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Thursday, February 6, 2014

A Fashion Week Sneak Peek

Many designers approach the creation of a new collection by sketching out their ideas on paper. The sketches that appear here will soon walk in real life on the catwalks of New York Fashion Week, which begins Thursday.
More art than design, with many details left to be filled in later, these sketches nonetheless chronicle the near future of fashion, before it has been realized in fabrics and buttons.
Many designers approach the creation of a new collection by sketching out their ideas on paper. Take a behind-the-scenes look at some of the sketches that will soon walk in real life on the catwalks of New York Fashion Week. Tracy Reese
From what Tracy Reese calls "commanding cloths" to Bibhu Mohapatra's Tibetan intrigue, the best, or most popular, of these designs will be made in coming months and will reach store shelves by roughly August (making a misnomer of the so-called fall collections).
The geography of the runways themselves are changing this season. The relentless march of shows toward New York's trendy arts neighborhoods from Lincoln Center continues as Ms. Reese, Michael Kors, Zach Posen, Vera Wang and Diane Von Furstenberg find new venues.
Alexander Wang, perhaps taking a cue from Kenzo's far-flung shows in Parisian suburbs, is flexing his muscles by asking guests to follow him to the Brooklyn Navy Yard for his must-see show. That's power. (The designer arranged for a discount on Uber car services for the trip.)
In a nod to the commercial possibilities of busy New York, Lie Sang Bong is moving his show to New York after many years in Paris.
Ms. Von Furstenberg is celebrating the 40th anniversary of the wrap dress, one design that slinkily and comfortably changed women's lives.
After the New York shows, the fashion world moves to Europe—first London, then Milan and Paris. Influential designer Nicolas Ghesquière returns after a year or so hiatus, taking the creative helm at Louis Vuitton, where he has replaced Marc Jacobs.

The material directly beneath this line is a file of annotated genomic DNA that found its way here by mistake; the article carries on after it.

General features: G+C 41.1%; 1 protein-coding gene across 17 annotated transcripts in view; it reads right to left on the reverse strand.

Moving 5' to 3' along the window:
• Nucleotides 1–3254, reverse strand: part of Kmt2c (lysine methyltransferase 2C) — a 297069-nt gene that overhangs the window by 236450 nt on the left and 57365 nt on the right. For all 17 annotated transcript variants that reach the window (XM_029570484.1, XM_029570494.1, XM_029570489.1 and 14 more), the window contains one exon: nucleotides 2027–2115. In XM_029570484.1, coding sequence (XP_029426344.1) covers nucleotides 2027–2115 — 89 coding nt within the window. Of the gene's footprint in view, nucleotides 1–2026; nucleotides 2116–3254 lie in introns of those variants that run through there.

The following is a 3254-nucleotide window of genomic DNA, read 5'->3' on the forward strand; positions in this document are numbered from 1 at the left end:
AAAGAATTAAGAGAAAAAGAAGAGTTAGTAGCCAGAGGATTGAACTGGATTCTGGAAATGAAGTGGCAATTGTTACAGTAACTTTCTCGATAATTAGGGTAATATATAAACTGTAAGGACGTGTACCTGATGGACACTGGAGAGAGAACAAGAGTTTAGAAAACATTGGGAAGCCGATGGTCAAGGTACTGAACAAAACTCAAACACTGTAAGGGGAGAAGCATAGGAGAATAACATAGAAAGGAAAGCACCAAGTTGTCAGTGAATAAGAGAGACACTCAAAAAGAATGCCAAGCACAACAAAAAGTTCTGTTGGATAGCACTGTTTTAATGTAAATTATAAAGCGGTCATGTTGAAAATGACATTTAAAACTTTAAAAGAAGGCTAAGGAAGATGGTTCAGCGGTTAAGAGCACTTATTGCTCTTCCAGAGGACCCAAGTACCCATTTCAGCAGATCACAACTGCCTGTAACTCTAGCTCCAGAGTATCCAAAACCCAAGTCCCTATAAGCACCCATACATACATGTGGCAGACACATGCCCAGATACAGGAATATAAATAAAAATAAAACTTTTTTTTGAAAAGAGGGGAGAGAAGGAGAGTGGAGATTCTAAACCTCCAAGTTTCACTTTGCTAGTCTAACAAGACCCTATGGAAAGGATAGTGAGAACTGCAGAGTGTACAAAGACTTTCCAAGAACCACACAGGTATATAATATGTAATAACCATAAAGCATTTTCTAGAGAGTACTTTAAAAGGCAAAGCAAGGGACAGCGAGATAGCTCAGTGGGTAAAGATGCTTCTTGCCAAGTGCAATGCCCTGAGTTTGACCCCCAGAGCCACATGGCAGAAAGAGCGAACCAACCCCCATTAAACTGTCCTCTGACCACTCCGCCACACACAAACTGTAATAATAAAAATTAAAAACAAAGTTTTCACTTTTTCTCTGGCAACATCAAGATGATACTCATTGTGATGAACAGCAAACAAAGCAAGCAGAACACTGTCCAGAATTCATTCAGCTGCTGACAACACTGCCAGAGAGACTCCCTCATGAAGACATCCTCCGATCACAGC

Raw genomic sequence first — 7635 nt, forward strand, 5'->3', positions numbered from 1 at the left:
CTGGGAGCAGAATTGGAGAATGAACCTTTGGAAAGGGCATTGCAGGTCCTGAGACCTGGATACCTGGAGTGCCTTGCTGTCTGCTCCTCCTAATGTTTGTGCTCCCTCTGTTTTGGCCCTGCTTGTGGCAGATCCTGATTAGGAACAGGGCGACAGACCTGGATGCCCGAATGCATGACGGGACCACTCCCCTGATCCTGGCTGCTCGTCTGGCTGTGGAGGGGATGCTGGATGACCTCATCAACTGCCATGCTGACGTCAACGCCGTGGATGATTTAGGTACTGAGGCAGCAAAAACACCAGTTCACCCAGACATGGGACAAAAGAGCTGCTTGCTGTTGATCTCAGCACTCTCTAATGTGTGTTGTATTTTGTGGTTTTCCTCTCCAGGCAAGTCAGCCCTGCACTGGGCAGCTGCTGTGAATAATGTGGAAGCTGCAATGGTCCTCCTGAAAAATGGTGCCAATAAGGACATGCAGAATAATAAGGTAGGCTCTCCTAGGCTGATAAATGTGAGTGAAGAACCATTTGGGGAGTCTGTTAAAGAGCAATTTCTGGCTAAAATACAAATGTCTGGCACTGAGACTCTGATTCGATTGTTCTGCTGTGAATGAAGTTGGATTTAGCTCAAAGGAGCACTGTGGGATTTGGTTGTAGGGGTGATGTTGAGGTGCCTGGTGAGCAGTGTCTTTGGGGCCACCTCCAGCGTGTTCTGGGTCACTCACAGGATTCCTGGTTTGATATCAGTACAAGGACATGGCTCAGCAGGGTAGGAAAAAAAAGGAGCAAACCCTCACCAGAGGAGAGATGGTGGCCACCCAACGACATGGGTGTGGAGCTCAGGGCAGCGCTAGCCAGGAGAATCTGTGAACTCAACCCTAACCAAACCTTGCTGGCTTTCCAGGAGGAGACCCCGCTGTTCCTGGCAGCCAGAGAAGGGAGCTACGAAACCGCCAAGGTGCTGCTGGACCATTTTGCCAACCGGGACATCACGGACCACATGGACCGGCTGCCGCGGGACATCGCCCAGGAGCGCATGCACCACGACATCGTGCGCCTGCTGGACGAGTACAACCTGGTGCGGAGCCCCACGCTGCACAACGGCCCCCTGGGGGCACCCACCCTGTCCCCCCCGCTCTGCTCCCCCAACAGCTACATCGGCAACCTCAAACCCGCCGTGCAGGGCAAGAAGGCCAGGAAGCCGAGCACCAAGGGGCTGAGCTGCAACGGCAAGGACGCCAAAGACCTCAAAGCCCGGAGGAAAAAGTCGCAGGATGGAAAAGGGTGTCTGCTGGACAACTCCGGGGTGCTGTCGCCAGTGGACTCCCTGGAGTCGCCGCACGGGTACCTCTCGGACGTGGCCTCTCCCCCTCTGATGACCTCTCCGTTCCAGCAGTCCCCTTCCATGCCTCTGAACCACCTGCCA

Given Mr. Ghesquiere's ability to lead other designers to new looks, his collection may be a crystal ball to what's to come in future seasons. Perhaps he will design the new wrap dress.

The designer says her latest collection was inspired by Parisian street artist Philippe Baudelocque. "The idea of fragile work in an urban environment plays on the rare complexity of unexpected pairings of colors, techniques and fabrics," she said.
Bibhu Mohapatra
The designer was "inspired by what has been called the last Shangri-La of the world—the people, culture and history of Tibet." The color palette of lichen, mustard, gold and scarlet "is strongly informed by the native crafts and vast colorful and rugged terrains."
Nanette Lepore
After she saw the recent Interwoven Globe textile exhibition at the Metropolitan Museum of Art, she "was inspired to meld the weavings, embellishments and embroideries of local craftsmen everywhere into something new, something modern." The designer used neutrals with a color range "from boysenberry to pastel pinks to Merlot with just a hint of jade."
Tracy Reese
The designer, whose fashions have been worn by Michelle Obama, said her collection "takes an intimate look at self-expression, intermixing utility pieces with unique elements that provide pops of personality and spirit."
BCBG Max Azria
For the brand's 25th anniversary, "we decided to look to our roots and showcase looks that are reminiscent of some of our favorite looks throughout the years," said Lubov Azria, chief creative officer, shown above with her husband, Max Azria, chairman and CEO. "We're often inspired by nature."
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